The Catholic University of America announced the establishment of the Center for the Study of Statesmanship in the spring of 2017.
The Center promotes research, teaching, and public discussion about the meaning of statesmanship and how it can defuse conflict and foster respectful foreign and domestic relations. The Center explores the sources and prerequisites of sound leadership and how to counter such influences as intemperance and blinding ideology.
The Center studies the deeper origins of moderation, humility, compromise, and circumspection, placing special emphasis on the moral and cultural dimensions of restraint and broad views. Specifically, the Center considers how American constitutionalism, with its emphasis on limited and decentralized power, virtue, and deliberation, relates to statesmanship in foreign and domestic affairs. The Center examines the moral, political, social, and financial costs of imperial ambitions, military interventions, and nation-building.
Claes G. Ryn, Professor of Politics at the Catholic University of America, is the Founding Director of the Center.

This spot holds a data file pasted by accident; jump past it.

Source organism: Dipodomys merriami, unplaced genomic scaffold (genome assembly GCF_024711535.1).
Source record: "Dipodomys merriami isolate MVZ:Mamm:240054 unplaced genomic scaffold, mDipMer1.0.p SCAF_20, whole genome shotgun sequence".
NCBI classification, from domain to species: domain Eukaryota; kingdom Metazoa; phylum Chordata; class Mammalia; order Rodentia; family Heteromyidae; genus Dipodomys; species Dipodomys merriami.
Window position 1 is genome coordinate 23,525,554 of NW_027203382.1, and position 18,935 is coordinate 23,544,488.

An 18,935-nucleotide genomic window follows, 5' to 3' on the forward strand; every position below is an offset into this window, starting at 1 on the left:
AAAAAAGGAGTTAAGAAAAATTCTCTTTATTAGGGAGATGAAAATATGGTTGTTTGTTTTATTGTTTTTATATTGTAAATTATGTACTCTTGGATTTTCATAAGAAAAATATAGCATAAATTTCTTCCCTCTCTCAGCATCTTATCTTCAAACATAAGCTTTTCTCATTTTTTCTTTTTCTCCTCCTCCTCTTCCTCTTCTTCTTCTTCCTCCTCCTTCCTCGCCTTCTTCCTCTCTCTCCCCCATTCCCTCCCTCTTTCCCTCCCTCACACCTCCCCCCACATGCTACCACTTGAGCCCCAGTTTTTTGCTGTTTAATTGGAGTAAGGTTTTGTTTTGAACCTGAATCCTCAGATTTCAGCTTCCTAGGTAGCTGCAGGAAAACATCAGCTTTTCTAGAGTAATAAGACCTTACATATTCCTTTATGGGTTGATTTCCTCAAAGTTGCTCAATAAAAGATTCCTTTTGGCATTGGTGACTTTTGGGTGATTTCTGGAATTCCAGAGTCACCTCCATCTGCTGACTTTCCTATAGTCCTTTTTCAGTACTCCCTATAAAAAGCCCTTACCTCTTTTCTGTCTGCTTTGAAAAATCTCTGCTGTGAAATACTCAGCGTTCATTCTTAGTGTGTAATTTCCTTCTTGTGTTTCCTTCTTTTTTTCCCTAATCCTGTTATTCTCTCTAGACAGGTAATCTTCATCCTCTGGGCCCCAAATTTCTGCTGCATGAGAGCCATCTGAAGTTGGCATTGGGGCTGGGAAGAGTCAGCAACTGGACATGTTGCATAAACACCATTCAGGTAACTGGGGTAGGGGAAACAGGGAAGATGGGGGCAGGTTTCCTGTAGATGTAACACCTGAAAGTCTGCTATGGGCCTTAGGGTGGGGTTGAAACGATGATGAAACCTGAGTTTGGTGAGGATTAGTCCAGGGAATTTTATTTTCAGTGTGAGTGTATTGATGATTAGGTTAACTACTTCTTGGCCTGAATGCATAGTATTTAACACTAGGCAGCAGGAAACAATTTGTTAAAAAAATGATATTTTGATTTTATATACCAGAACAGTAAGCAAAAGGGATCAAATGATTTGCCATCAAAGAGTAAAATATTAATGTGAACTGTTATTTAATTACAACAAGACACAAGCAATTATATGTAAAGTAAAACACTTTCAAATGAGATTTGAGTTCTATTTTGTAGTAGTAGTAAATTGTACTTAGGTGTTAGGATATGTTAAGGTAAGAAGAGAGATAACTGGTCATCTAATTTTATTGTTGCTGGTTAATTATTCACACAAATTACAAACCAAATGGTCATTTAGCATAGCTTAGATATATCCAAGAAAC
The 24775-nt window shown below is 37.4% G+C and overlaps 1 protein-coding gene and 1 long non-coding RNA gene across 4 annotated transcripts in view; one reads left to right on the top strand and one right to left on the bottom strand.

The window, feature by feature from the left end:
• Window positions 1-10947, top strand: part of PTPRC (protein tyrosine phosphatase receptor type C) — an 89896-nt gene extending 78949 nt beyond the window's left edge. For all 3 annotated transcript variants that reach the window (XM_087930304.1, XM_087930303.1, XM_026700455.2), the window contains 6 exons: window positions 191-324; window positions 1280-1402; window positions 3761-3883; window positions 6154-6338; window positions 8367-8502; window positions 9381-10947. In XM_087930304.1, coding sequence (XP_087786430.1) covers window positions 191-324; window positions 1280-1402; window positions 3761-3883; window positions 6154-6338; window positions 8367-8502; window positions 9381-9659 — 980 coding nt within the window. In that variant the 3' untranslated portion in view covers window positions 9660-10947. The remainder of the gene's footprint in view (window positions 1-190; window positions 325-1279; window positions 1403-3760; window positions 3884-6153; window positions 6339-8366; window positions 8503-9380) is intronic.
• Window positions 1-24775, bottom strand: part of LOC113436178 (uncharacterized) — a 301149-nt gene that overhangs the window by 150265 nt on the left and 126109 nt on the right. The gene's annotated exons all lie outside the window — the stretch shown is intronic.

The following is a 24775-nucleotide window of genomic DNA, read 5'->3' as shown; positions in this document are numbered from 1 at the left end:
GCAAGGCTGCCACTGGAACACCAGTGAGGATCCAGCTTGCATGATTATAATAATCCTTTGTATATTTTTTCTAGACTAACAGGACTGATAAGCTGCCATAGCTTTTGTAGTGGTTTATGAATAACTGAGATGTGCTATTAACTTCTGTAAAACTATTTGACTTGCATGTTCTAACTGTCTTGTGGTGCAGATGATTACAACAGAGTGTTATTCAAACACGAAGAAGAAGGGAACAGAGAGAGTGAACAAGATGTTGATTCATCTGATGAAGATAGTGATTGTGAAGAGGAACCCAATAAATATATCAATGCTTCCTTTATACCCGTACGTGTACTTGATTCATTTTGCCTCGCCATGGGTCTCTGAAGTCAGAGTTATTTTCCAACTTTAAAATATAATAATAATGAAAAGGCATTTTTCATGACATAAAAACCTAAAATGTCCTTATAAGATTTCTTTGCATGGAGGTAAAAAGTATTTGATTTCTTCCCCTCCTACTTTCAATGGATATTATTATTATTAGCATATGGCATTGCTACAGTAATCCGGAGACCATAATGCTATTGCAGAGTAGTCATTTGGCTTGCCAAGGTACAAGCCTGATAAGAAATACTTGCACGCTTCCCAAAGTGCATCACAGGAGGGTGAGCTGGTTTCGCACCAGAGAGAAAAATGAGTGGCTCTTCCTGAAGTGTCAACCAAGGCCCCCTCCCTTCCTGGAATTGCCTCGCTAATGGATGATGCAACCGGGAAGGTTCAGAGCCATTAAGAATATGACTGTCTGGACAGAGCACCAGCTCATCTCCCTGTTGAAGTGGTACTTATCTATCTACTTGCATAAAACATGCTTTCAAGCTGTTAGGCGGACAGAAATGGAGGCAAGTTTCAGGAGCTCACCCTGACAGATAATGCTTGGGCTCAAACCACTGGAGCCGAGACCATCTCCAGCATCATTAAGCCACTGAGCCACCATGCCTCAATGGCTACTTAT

“In American thinking, the pendulum has swung between unrealistic idealism and amoral realism, not least in foreign policy,” Ryn says. “Scholarship at the new Center will address an unmet intellectual need by exploring the preconditions and prospects for statesmanship that combines morality and realism.”
Made possible by generous donors, including the Charles Koch Foundation, the Center pursues its mission through professorships and visiting fellows, bringing its research to bear on diplomacy, military affairs, intelligence, constitutionalism, and other fields. It offers faculty research grants and supports graduate study. Anchored in scholarly research, the Center sponsors conferences, seminars, and public speeches and works with other organizations, in the nation’s capital and elsewhere, to enrich and influence public debate.